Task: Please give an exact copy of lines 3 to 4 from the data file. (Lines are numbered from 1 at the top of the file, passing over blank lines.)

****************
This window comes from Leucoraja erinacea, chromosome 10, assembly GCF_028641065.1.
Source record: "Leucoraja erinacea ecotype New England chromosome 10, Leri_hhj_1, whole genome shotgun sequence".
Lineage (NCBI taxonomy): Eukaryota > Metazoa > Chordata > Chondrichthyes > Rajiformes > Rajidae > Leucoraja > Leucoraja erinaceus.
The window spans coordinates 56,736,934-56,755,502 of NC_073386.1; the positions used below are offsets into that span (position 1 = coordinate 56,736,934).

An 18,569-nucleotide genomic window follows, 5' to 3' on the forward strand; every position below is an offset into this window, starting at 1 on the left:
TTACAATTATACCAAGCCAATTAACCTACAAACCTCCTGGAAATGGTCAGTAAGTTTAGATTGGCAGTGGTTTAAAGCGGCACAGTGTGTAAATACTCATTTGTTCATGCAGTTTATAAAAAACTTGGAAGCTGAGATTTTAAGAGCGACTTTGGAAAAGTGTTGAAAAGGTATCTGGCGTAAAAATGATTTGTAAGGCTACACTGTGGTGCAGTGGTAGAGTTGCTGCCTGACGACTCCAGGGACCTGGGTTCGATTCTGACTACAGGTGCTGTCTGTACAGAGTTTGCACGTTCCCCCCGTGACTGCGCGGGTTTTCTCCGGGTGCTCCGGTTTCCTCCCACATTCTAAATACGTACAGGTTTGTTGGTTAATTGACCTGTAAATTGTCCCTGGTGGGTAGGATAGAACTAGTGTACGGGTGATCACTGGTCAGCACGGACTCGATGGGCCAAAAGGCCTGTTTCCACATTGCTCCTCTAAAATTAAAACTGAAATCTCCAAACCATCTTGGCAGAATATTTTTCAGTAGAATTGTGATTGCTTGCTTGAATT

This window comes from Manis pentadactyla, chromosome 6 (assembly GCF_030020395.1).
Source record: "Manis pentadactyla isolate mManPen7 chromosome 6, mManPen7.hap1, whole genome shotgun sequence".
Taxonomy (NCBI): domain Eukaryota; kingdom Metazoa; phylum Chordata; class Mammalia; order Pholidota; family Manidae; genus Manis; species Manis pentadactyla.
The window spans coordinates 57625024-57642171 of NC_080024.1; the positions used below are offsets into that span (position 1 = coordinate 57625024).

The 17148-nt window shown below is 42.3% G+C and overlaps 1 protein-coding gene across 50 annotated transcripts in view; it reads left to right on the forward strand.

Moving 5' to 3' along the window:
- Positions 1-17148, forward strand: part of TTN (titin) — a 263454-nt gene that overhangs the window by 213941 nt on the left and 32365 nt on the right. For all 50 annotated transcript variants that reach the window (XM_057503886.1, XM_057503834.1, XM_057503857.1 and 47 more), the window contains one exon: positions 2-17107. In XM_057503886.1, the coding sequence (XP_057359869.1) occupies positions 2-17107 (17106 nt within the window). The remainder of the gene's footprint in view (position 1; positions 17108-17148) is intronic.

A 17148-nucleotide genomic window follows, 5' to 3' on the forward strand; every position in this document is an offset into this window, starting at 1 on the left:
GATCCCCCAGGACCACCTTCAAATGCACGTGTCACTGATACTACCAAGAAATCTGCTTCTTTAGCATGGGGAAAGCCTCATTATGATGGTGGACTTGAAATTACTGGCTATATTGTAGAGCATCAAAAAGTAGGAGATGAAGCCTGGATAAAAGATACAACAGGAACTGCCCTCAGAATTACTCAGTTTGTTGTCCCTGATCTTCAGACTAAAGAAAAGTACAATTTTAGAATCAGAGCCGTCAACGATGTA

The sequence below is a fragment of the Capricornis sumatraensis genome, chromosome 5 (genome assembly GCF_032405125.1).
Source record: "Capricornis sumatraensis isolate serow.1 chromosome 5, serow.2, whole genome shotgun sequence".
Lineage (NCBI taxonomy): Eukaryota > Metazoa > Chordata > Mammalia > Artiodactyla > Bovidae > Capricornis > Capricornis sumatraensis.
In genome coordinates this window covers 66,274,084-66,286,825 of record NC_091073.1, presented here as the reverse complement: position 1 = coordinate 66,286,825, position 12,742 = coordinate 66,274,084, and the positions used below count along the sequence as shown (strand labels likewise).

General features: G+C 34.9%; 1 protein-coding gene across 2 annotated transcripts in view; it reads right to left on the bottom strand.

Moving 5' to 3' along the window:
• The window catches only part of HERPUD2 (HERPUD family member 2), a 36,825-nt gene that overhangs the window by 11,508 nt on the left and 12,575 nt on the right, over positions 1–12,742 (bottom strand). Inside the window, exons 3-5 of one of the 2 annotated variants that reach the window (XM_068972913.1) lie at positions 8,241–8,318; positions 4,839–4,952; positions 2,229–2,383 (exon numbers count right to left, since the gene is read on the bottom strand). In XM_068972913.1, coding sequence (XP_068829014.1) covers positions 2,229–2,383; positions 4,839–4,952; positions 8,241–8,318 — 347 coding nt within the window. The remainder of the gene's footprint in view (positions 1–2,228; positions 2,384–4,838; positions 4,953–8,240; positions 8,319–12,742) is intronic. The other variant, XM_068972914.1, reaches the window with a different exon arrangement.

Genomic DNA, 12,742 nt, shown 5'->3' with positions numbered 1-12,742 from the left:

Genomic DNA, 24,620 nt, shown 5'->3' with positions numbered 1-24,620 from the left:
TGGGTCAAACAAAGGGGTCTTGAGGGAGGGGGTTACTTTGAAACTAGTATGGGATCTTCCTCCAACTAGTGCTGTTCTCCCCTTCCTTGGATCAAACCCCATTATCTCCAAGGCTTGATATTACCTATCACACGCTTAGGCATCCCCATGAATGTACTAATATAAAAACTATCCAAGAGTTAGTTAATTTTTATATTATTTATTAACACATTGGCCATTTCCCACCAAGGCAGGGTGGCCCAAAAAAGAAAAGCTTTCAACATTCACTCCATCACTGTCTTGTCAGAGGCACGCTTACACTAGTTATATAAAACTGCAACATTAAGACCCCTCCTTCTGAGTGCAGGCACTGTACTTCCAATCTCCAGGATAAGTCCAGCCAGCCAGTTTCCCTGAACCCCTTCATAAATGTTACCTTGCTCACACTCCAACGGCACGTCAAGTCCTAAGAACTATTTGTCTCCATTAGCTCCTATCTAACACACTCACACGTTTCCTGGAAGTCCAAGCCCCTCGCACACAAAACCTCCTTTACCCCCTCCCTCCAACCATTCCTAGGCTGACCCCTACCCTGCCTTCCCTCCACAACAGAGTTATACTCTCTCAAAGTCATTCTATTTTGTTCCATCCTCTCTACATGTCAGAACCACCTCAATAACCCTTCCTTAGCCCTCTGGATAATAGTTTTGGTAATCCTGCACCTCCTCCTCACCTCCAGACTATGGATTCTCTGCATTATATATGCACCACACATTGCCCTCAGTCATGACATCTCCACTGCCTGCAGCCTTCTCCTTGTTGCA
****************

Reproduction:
Lineage (NCBI taxonomy): Eukaryota > Metazoa > Chordata > Chondrichthyes > Rajiformes > Rajidae > Leucoraja > Leucoraja erinaceus.
The window spans coordinates 56,736,934-56,755,502 of NC_073386.1; the positions used below are offsets into that span (position 1 = coordinate 56,736,934).